Picking between these two drivers from Callaway is a little like choosing your favourite child …
TESTED BY: Jimmy Emanuel, Golf Australia Writer (GA Handicap 9.4)
MODELS PLAYED: Epic Flash with 9° loft, fitted with Mitsubishi Chemical Tensei Blue 65 S shaft and Epic Flash Sub Zero with 9° loft, fitted with Project X HZRDUS Smoke 60gram 6.0 shaft.
FIRST IMPRESSIONS: More in your face than the previous Epic, the Epic Flash’s headcover and sole certainly make a statement. Once the drivers are at address however, both models possess classic Callaway driver shapes.
The Sub Zero is slightly more compact and has a marginally deeper face, while the standard model resembles the confidence-inspiring Rogue driver, with a wider and flatter head.
I expected to prefer the more traditional Sub Zero, but I continuously went back and forth over the slight visual differences, with the look of the standard model seemingly showing more of the composite crown making it feel easier to sit behind the ball.
Off the clubface there was a noticeably different feel to the previous Epic. The Flash models are louder at impact but remain solid like its predecessor, while the distance gains over my own driver were instantly obvious and only increased as I got the drivers more dialled in.
HOW IT PERFORMED: Initially the ball flight with both models was a little low to my eye, but with some tweaks to the loft sleeve I was able to achieve a driver ball flight that launched higher than my own but with low spin that seemed to just keep going.
The Sub Zero launched noticeably lower than the Epic Flash, which was super consistent even on mis-hits and always carried a nice tight draw. The low spin model produced a straighter ball flight that erred on the side of a fade if anything, while the feel off the face was duller than the standard.
As my time with both drivers went on, I would have happily taken either one due to the slightly varied performance offered by each. Both exceeded my own driver for distance, allowing me to keep up with a regular playing partner who is generally about a club longer than me. The Sub Zero once optimised a couple of metres longer than its standard counterpart.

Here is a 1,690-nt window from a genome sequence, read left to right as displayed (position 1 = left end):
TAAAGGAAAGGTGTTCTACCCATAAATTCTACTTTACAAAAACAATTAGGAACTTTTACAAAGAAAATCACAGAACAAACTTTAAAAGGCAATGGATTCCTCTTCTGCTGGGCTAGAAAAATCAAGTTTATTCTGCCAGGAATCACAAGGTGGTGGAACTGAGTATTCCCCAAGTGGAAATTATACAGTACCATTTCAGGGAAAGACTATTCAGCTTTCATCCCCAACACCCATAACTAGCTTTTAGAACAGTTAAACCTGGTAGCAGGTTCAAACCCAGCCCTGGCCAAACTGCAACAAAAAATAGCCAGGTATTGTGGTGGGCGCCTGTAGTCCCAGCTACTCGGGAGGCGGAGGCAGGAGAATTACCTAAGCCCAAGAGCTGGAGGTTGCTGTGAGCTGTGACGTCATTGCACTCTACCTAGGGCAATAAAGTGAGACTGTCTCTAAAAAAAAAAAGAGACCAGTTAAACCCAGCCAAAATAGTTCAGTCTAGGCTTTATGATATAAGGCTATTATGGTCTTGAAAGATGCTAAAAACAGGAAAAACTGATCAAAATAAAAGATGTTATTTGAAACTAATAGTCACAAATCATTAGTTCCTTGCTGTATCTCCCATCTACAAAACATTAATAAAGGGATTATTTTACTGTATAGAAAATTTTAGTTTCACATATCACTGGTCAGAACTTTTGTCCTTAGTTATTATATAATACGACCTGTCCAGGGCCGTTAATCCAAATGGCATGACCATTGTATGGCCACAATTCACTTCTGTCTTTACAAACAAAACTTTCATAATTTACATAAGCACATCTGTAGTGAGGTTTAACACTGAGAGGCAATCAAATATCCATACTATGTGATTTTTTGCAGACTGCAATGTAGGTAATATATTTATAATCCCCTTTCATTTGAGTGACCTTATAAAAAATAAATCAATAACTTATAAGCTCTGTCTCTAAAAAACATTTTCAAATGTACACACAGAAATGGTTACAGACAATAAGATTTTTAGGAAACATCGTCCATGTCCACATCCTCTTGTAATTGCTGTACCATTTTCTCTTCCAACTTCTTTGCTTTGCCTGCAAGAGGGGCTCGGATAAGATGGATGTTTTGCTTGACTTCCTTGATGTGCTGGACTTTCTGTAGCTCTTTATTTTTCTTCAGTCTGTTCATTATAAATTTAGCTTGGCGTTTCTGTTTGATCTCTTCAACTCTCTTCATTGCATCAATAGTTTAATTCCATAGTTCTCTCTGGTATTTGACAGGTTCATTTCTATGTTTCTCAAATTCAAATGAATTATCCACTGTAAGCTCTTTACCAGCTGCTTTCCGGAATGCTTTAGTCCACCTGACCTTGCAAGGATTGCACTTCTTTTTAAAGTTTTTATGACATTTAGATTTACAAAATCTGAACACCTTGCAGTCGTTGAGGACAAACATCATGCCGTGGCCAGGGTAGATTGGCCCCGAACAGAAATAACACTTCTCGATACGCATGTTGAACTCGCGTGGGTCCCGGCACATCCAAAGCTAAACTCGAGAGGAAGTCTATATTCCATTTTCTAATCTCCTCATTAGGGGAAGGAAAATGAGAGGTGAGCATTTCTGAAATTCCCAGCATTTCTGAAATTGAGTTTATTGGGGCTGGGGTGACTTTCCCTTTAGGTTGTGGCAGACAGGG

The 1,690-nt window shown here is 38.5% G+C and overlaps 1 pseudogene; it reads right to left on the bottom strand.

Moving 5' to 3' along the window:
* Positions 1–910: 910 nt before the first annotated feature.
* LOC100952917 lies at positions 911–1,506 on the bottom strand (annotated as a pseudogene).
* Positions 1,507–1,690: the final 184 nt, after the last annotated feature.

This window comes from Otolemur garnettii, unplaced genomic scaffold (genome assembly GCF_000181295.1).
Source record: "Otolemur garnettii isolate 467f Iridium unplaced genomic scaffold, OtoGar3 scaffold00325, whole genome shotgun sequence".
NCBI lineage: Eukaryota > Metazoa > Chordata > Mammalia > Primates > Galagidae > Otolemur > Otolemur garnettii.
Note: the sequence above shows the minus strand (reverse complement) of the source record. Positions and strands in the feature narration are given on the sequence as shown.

The standard model will appeal to most players for its ease of use, and this greatly appealed to me as an extremely trusty option from the tee. The ball flight was predictable and mis-hits across the face weren’t harshly punished. My big misses did seem to go slightly further off line due to the slight increase in spin but this was not drastic by any means.
Designed for harder hitting golfers looking to lower spin, the Sub Zero really impressed me when my swing was on. The powerful trajectory was awesome to watch, particularly on some baked fairways and when I set the sliding weight to the maximum fade setting I never saw one drive go hard left, my dreaded miss.
Indeed the adjustability of both drivers performed well. Moving the weight didn’t cause huge fades or draws but it took one side of the course out of play and I even thought (may have been the summer sun getting to me) that shifting the weight from one extreme to the other was able to be felt when waggling the club.
Picking between the two ended up being a little like choosing your favourite child. Every slight advantage was matched by a contrasting one possessed by the other model, even down to the Flash Face illustration on the faces, which is less obvious on the Sub Zero for a cleaner look and clearer on the standard to help aid alignment.
In the end, I would probably just give the edge to the Sub Zero for me due to its ability to avoid the left side of the golf course, but as a player who straddles the line of the two models, I would happily use either driver permanently.
FACTS AND FIGURES
SUITABILITY: Offered in 9˚, 10.5˚ and 12˚ models with a four degree loft sleeve as well as low spin 9˚ and 10.5˚ Sub Zero heads, the Epic Flash suits any standard of player.
LEFT-HANDED: Every loft is offered in left handed.
SHAFTS: Various weights of Project X Even Flow and HZRDUS shafts as well as a number of Mitsubishi Chemical Tensei options come as standard.
CALLAWAY SAYS: “The Epic Flash drivers employ a new technology called ‘Flash Face’. Flash Face’s unique, internal mapping consists of dozens of subtle ripples flowing from heel to toe that work together cohesively to elevate COR in the face’s centre region. This results in a significant ball speed boost for a noticeable distance increase when you make solid contact.
“Flash Face’s sophisticated architecture was created by Artificial Intelligence and 'Machine Learning' – a field of computer science that uses statistical techniques to give computer systems the ability to 'learn' with data without being explicitly programmed.
“The Epic Flash drivers also incorporate ‘Jailbreak’ technology, which connects the crown to the sole to promote fast, face-wide speed.”
For more information visit the website, www.callawaygolf.com.au